Doyle Files Net Neutrality Discharge Petition in House

Washington, DC – U.S. Representative Mike Doyle (PA-14) announced today that he has filed a petition to require a vote in the House on his bill to save Net Neutrality. 
 
“Now that the Senate has passed legislation to overrule the FCC order eliminating Net Neutrality, the next step is passing this legislation in the House,” Congressman Doyle said. “The discharge petition I’ve filed today would force a vote on the legislation to save Net Neutrality. Now we just need to get a majority of Representatives to sign it.” 

On December 14, 2017, the Federal Communications Commission voted along party lines to reverse the Open Internet Order, which regulates Internet Service Providers (ISPs) in order to ensure net neutrality.  Net Neutrality means that Internet Service Providers (ISPs) don’t discriminate against different types of Internet content; the Open Internet Order prohibited ISPs from blocking, throttling, or discriminating against any internet content – as well as from charging more to deliver content faster.  Repealing these net neutrality rules could lead to higher prices for consumers and small businesses, slower internet traffic, and even blocked websites.

Under the Congressional Review Act, members of the House and Senate can offer a joint resolution of disapproval on any regulation recently issued by a federal agency. Earlier this year, Congressman Doyle introduced legislation (H.J.Res. 129) in the House to overrule the FCC’s action, and Senator Ed Markey (D-MA) introduced a counterpart bill in the Senate (S.J.Res. 52). The Senate bill was approved yesterday by a vote of 52 to 47.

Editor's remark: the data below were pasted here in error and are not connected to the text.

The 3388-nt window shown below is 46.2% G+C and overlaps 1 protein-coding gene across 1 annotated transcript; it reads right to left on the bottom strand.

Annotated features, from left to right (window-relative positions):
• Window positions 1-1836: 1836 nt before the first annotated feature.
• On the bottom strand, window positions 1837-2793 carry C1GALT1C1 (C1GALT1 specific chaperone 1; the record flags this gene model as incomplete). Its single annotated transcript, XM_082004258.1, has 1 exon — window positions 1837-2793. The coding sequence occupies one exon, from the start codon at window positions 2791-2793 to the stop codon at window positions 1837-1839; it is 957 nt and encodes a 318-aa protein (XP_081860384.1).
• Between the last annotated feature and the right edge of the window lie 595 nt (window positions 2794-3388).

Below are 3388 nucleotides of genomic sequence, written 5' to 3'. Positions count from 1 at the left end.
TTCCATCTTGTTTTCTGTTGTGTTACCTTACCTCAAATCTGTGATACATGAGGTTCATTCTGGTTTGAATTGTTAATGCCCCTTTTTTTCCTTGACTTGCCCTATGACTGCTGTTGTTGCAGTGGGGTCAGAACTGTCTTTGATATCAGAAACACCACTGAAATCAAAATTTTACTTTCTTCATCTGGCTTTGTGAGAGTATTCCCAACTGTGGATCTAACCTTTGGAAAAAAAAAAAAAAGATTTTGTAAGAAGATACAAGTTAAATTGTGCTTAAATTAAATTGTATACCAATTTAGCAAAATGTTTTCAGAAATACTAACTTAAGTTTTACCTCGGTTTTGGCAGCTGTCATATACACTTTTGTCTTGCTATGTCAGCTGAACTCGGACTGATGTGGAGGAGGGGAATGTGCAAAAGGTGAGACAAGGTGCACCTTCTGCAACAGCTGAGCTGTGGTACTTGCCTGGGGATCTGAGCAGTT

Congressman Doyle has filed a discharge petition to bring the legislation to save Net Neutrality up for a vote in the House, and if a majority of the Members of the U.S. House of Representatives sign that discharge petition, House rules (specifically Rule XV, clause 2) mandate that it be voted on by the full House.

“With the Speaker opposed to Net Neutrality, the only way to bring it before the full House for a vote is through a discharge petition,” Congressman Doyle explained. “Under the rules of the House, my bill to save Net Neutrality must be brought to the House Floor for a vote if a majority of Representatives sign this discharge petition.” 

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